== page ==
New figures released by the NHS in Britain reveal that the use of antidepressants has increased by nearly 30 percent in the last three years, costing the government more than £11 billion annually in lost earnings.
According to the figures released by the NHS Information Center, the use of antidepressants increased by 28 percent, up from 34 million prescriptions in 2007-08 to 43.4 million in 2010-11. The use of sleeping pills too has gone up by nearly 3 percent while prescriptions for anti-anxiety drugs rose from six million to 6.5 million in the same period.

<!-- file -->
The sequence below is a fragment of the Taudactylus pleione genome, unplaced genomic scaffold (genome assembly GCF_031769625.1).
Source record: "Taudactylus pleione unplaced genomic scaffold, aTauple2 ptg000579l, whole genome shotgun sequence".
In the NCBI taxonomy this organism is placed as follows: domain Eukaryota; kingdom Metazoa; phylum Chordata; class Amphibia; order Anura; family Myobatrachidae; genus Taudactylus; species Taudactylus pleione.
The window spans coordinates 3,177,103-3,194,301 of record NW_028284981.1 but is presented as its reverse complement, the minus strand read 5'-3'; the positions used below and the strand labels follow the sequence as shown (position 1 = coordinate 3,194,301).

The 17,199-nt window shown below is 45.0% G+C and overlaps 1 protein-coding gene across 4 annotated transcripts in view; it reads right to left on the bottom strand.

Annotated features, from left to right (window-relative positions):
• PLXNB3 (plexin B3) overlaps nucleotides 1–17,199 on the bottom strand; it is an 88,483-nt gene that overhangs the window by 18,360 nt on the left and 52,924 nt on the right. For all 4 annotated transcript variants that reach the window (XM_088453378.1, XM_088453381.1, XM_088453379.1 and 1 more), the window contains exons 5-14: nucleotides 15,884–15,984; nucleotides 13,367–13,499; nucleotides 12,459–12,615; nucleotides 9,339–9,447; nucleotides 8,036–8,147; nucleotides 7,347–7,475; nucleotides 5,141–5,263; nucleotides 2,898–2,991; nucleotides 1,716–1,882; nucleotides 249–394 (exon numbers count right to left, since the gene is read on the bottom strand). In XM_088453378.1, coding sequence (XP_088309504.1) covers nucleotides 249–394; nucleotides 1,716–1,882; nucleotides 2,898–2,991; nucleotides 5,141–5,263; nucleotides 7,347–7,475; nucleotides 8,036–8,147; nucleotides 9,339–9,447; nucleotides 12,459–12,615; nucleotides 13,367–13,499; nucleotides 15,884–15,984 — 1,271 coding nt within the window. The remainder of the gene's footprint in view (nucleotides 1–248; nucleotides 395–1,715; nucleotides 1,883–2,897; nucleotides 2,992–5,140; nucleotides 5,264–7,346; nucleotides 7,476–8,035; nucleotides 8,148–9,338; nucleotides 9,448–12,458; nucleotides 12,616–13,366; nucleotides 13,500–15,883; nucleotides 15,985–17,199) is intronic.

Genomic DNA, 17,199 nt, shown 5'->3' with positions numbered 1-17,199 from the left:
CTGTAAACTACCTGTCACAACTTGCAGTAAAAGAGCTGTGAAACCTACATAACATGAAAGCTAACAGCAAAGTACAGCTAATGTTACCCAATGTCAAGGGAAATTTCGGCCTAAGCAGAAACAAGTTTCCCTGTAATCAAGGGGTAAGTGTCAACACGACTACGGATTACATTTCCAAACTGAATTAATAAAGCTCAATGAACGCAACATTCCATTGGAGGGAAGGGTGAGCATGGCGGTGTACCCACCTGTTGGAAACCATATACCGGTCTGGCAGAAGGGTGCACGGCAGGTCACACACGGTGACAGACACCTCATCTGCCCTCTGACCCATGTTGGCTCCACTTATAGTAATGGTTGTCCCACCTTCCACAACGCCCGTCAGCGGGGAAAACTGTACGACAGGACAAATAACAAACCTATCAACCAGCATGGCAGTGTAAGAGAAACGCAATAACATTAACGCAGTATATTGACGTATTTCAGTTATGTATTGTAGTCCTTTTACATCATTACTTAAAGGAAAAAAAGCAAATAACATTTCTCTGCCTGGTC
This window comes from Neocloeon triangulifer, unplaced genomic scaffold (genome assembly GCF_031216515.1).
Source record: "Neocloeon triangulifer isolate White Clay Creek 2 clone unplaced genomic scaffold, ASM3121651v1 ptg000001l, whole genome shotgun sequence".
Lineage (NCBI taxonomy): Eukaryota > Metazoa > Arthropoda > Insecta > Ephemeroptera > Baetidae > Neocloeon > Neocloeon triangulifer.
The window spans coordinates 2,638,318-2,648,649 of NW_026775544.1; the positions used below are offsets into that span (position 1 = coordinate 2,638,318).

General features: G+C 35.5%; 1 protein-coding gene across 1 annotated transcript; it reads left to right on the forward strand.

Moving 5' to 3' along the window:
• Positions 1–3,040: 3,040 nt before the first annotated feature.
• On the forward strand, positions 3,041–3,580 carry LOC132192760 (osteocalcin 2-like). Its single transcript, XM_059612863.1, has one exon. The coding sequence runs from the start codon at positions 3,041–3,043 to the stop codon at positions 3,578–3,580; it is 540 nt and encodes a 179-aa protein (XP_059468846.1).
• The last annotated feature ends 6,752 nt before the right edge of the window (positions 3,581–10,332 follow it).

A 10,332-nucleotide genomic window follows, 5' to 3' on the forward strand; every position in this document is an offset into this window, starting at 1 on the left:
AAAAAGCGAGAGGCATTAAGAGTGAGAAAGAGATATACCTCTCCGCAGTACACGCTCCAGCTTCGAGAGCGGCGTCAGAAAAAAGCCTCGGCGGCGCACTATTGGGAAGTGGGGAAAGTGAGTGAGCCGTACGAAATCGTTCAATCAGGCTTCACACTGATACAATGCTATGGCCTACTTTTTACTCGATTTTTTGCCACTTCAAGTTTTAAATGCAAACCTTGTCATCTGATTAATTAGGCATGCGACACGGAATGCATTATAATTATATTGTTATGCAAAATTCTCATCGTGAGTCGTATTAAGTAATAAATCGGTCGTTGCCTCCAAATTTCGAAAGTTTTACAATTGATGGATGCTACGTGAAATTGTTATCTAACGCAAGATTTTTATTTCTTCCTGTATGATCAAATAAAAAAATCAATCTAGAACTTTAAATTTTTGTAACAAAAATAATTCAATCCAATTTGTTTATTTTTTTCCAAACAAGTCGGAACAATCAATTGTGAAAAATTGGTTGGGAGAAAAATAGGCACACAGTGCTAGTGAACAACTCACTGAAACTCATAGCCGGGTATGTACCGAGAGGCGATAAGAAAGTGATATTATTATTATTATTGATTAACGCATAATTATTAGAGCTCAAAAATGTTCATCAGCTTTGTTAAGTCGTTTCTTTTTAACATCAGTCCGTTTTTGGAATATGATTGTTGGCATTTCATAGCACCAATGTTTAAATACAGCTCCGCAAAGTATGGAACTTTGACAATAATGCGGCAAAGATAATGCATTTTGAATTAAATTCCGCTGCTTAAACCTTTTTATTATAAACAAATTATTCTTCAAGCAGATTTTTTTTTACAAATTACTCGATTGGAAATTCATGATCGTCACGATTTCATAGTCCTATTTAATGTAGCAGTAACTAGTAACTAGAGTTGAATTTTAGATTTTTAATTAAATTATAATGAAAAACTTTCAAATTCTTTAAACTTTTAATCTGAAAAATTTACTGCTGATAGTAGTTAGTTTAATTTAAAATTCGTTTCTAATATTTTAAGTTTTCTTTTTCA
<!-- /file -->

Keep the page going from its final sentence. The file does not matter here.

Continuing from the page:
A study conducted by the House of Commons found that the rise in depression is costing the country more than £11 billion annually with £8.97 billion in lost earnings while treating depression costs more than £520 million for the NHS.
Commenting on the findings, Liberal Democrat MP Jo Swinson, who commissioned the research, said, "Failure to tackle depression hurts us all. It makes a misery of the lives of sufferers, costs the NHS in terms of time and medication and hampers business by forcing some people out of work."